Set Notes

Recolections from the floor

Cathering, Called Birdy / Working Title


This was one of the most fun location shoots I have been on….. the producer asked me how about spending 5 months in Shropshire making a Medieval set film.

Who would not, with covid raging in London I said yes!

This film is based on a teenage fiction book called 'Catherine, Called Birdy' and the director is Lena Dunham. Much of the story is set in a medieval household and we needed a suitable building to make into our home for Birdy. Previously extensive scouting had taken place and a property north of Ludlow had been identified, I had scouted it for The Witcher a year before, so I know of it and knew it was a 'Scheduled Ancient Monument' which is the highest level of protection offered to a property or structure in there UK. An extensive range of specialists where employed to make up a report on the building and I had to write a through method statement stating all the methods we may employ to film there, from free standing set pieces inside the hall, scaffold rigs in the roof which had minimal pressure on the timbers, weight spreading roadways and removal of hedges with architects on standby in case of finds. If a skeleton had been found that would have closed to site down for months!

The production also filmed in Ludlow Castle, which we set dressed into a medieval town, as the castle in situated in the middle of the town we needed the full permission of the local council and City Council who helped us at every stage. This shooting period was in the time of the 2021 lock down and many business, hotels and accommodation providers where grateful of our presence during this difficult time, all pubs and restaurants closed and no tourism, 250 crew member living in the local area for 2 months was a great economic benefit to the region. My team also hired all large support equipment and marquees from local providers which was a lifeline to some of them.

This film is still in post production so I cannot say too much more!

Mothering Sunday / Number 9 Films

Surrey, Buckinghamshire & Oxford
Mothering Sunday was one of the first films out of the 2020 Covid lockdown, we where a BFI and Film 4 commission and they where keen to get filming going again. An 80 page guidelines document was issued by the BFI and these would be the rules for us to work within. On first read and discussion we all decided that if we implemented the guidelines as first read we may as well pack up and go home, by the time we had performed the daily routines our work day would only be a few hours long and as the production was a 'art house' production our funds would not have covered an extended shoot period or the number of back up crew held on standby in case of a positive test.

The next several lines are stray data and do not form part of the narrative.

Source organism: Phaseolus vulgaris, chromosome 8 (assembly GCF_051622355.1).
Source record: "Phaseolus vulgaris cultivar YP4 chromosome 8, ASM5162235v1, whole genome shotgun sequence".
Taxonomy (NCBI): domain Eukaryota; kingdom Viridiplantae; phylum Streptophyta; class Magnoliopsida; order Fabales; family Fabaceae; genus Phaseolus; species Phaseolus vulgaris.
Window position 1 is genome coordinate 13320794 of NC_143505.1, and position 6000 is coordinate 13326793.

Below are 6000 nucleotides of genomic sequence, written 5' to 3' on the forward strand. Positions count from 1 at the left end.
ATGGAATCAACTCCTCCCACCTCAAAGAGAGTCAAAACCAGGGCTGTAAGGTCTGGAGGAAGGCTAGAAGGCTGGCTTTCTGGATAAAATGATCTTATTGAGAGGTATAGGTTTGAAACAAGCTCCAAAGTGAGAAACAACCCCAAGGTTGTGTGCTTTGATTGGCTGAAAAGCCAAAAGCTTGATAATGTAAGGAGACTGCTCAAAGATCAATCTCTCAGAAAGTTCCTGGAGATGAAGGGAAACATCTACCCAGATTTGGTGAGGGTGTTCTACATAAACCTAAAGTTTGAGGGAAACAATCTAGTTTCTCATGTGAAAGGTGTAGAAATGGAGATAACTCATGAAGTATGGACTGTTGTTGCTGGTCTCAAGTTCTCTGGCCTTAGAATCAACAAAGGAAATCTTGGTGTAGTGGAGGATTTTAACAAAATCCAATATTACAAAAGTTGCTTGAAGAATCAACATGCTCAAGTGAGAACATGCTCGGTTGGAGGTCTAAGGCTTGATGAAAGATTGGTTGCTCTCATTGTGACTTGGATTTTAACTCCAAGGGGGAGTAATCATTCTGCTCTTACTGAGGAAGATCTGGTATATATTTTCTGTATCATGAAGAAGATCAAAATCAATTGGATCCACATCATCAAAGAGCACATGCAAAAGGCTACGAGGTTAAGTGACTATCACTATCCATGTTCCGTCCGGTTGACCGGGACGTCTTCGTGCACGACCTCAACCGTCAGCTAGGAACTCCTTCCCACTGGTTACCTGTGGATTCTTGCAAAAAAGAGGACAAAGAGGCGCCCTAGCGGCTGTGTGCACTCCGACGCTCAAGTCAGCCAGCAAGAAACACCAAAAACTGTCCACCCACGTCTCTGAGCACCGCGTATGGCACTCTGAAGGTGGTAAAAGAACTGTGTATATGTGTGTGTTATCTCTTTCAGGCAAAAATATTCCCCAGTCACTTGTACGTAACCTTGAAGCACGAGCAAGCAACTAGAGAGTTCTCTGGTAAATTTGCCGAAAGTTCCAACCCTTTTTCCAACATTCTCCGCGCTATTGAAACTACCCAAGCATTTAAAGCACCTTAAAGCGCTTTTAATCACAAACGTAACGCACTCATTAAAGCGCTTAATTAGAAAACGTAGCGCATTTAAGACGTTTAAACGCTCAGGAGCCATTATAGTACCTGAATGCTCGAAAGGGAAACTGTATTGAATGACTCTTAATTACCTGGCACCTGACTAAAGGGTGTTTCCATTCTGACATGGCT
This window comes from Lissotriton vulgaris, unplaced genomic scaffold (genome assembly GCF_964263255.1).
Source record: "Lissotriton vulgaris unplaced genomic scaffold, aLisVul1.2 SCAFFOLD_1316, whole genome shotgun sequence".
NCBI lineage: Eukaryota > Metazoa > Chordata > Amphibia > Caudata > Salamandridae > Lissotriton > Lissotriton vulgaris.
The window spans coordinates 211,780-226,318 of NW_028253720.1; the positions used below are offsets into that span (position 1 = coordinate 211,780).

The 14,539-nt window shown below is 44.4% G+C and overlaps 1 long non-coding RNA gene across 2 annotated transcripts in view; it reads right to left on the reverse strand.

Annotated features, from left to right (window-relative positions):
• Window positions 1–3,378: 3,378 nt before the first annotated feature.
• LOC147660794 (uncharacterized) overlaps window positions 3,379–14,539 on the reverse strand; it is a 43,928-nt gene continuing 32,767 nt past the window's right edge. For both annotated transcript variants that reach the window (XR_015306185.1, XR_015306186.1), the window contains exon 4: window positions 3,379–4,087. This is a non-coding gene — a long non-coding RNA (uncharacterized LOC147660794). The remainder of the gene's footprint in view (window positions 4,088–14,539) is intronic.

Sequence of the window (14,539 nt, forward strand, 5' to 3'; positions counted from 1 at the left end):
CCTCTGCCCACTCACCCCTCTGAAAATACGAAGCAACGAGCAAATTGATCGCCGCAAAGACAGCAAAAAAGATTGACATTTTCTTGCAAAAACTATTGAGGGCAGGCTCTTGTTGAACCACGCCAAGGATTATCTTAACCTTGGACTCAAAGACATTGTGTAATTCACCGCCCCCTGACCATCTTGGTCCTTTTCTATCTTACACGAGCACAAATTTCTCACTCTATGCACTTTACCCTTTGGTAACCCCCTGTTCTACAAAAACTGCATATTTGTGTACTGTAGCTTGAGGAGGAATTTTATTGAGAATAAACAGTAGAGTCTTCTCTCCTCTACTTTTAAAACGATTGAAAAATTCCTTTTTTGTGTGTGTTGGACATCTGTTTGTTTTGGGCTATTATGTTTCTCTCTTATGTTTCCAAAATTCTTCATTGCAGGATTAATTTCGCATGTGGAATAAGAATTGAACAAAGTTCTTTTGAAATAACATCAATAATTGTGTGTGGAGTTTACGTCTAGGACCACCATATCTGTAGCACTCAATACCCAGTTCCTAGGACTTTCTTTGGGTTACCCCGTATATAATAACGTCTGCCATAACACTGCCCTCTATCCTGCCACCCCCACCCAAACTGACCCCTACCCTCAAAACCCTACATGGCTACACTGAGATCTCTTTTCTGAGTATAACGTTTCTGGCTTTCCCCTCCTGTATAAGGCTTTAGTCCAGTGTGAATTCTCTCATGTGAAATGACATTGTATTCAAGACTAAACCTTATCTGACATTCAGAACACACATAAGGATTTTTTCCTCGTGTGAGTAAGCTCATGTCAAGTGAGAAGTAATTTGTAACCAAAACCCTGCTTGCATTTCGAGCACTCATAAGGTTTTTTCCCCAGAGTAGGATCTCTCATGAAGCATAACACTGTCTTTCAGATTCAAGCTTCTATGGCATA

Once we had found workable protocols and introduced these new routines to the crew after a slow first week the production crew soon where used to daily testing, 2 meter working distances, hand sanitisers everywhere and mask wearing. As the film would be set in the 1920's and 1940's the locations we used could not be fumigated and held over for 3 days between prep, shoot and strike our production was very careful in every aspect. To my knowledge we only had one on-set positive test and that had not spread to any other crew, filming progressed from September to November 2020.

Much of the filming would take place in two country houses, one illustrating the old money family and the second the new money, both families had lost son's in the First World War and this dark shadow would overhang the whole world we where building. Our toughest challenge was to try and film for a day in Oxford City, where we would see our lead character pass through on the way to work and walk the famous meadows behind All Saints Collage. Initially the City Council would not allow more than 5 crew in any public places in the city. This was in the early days of the pandemic after lock down and pavements where deemed one way and no more than 6 persons could be together in any environment, so we had to get inventive. I discovered that some of the city public spaces where privately owned which included the Meadows. After speaking with the relevant collages and we came to a compromise of 15 crew plus cast but only on their land. The City Council begrudging allowed us some parking to service the shoot but on the council owned ground we had to break our crew down to 6 persons when walking from one location to another….. tough but we made it work.

Mothering Sunday has been on general release and is now competing in different festivals and awards. Go a see it, it does look very good!